- Promotional image for HBO’s Lovecraft Country (left), Promotional image for HBO’s Watchmen (right)
- “It just reminds you how much pain our country was built on that we haven’t talked about.” – @ReginaKing from @watchmen tweet on June 20, 2020.
- “1 of my fave parts of tonight’s watchmen episode were the 2 newspaper clippings about the SOLD OUT nazi rally…” – @radseed from November 25, 2019 tweet.
- “I neglected to put this in my review, but #LovecraftCountry does more to highlight the necessity of the Green Book…” – @ReelTalker from August 16, 2020 tweet.
- “Me. I did NOT know about the Tulsa Massacre 1921 until I watched @Watchmen on HBO last night” – @RCMhere from October 22, 2019 tweet.
- “One cool thing about the US education system is that I am consistently learning more about racist policies/events from TV…” – @ParkerPSM from August 16, 2020 tweet.
- Watchmen (2019). (n.d.). Retrieved October 12, 2020, from https://www.metacritic.com/tv/watchmen-2019/season-1/user-reviews [↩]
- Watchmen: Season 1. (n.d.). Retrieved October 12, 2020, from https://www.rottentomatoes.com/tv/watchmen/s01 [↩]
- Jensen, J. (2005, October 21). ‘Watchmen’: An Oral History. Entertainment Weekly. Retrieved October 12, 2020, from https://ew.com/books/2005/10/21/watchmen-oral-history/ [↩]
- VanDerWerff, E. (2019, October 20). HBO’s Watchmen tells stories about America’s racist past in America’s racist present. Vox. Retrieved October 12, 2020, from https://www.vox.com/culture/2019/10/20/20919750/watchmen-hbo-regina-king-review-damon-lindelof-race-policing [↩]
- Lindelof, D. (Writer), & Kassell, N. (Director). (2019, October 20). It’s Summer and We’re Running Out of Ice (Season 1, Episode 1). [TV series episode]. Watchmen. Home Box Office; DC Comics; Warner Bros Television; White Rabbit. [↩]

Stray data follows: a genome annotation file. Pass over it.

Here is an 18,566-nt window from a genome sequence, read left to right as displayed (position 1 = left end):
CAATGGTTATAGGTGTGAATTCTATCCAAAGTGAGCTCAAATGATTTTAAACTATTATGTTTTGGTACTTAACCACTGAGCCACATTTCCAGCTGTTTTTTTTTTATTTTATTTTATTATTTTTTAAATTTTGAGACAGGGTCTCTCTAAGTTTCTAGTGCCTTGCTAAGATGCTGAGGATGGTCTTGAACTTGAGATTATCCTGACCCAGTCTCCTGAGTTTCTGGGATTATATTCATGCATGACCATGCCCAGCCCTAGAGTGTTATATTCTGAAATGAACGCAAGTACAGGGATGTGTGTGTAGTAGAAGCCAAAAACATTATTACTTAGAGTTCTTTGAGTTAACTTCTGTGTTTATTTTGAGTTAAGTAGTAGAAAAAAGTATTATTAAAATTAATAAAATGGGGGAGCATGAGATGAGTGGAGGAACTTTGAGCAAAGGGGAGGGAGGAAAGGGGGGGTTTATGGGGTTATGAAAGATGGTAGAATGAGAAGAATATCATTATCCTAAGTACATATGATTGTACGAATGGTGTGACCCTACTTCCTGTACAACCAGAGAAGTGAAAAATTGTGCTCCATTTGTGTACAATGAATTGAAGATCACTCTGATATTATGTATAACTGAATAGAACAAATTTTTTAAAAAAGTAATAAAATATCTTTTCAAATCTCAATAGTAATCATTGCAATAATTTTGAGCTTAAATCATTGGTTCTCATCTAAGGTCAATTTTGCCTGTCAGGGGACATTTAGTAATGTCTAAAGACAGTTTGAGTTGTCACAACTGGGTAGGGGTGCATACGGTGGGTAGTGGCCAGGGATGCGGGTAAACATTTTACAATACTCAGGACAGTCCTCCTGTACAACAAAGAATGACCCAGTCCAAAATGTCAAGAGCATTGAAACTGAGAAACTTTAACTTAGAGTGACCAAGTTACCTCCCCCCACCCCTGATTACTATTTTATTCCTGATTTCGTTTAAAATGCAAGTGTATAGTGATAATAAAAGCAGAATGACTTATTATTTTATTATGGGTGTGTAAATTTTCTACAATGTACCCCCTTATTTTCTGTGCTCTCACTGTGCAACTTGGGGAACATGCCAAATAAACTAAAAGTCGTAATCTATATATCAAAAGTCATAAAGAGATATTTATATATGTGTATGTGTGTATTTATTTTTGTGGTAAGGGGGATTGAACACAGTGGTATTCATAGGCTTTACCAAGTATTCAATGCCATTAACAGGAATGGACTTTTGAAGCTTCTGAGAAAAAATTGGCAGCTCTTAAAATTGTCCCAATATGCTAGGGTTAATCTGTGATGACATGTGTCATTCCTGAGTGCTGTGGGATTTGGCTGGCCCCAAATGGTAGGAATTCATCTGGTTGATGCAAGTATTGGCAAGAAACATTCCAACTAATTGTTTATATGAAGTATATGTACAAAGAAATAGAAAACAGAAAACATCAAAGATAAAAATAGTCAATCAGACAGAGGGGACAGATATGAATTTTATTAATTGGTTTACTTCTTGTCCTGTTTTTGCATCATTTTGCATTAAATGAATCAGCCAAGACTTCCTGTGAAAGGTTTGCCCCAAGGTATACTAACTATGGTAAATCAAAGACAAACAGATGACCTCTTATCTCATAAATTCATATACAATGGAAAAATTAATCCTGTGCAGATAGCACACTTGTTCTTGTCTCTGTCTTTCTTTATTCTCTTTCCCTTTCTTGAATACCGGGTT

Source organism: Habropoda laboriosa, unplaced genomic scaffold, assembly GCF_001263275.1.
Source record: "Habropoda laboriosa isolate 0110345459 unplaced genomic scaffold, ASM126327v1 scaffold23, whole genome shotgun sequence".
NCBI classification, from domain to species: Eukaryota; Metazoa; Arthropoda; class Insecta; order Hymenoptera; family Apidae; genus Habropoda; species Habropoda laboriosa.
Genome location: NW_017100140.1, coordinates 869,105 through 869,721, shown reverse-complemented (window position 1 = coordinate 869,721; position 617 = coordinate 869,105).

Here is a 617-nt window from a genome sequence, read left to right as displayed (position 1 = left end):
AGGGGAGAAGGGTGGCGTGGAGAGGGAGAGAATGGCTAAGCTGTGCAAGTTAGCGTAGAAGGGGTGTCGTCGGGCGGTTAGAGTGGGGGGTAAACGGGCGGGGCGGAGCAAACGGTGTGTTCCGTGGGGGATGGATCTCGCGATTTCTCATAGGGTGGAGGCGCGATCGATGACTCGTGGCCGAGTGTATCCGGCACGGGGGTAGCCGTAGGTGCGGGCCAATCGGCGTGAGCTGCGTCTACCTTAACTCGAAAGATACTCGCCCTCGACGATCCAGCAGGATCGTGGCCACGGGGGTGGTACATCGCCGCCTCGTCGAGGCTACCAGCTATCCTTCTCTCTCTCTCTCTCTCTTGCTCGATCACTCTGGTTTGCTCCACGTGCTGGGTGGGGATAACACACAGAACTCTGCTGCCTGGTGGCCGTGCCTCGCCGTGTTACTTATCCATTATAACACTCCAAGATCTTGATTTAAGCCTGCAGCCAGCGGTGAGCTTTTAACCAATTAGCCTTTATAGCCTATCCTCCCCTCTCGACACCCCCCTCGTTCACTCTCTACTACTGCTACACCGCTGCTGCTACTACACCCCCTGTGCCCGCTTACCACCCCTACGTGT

- Boger, J. (2018). Manipulations of Stereotypes and Horror Clichés to Criticize Post-Racial White Liberalism in Jordan Peele’s Get Out . The Graduate Review(3), 149-158. https://vc.bridgew.edu/grad_rev/vol3/iss1/22 [↩]
- Lindelof, D. (Writer), & Williams, S. (Director). (2019, November 24). This Extraordinary Being. (Season 1, Episode 6). [TV series episode]. Watchmen. Home Box Office; DC Comics; Warner Bros Television Studios; White Rabbit. [↩]
- Gooden, T. (2020, August 17). The Real History of LOVECRAFT COUNTRY’s Safe Negro Travel Guide. Nerdist. Retrieved October 12, 2020, from https://nerdist.com/article/lovecraft-country-safe-negro-travel-guide-history/ [↩]
- Green, M. (Writer), & Demange, Y. (Director). (2020, August 16). Sundown [Television series episode]. Lovecraft County. Home Box Office; Monkeypaw Productions; Bad Robot Productions; Warner Bros Television Studios. [↩]
- Pelley, S. (2020, June 14). Greenwood, 1921: One of the worst race massacres in American history. CBS News. Retrieved October 12, 2020, from https://www.cbsnews.com/news/greenwood-massacre-tulsa-oklahoma-1921-race-riot-60-minutes-2020-06-14/ [↩]
- Landsberg, A. (2018). Horror vérité: politics and history in Jordan Peele’s Get Out (2017). Continuum: Journal of Media & Cultural Studies, 32(5), 629–642. https://doi.org/10.1080/10304312.2018.1500522 [↩]
- Wall, D. (2019). Film Review: Us. Black Camera, 11(1), 457-461. doi:10.2979/blackcamera.11.1.25 [↩]
- Reed, A. (2020, August 28). New scenes from ‘Candyman’ reveal hook-wielding horror at American Black Film Festival. USA Today. Retrieved October 12, 2020, from https://www.usatoday.com/story/entertainment/movies/2020/08/25/candyman-new-scenes-revealed-nia-dacosta-jordan-peele-horror-film/3433205001/ [↩]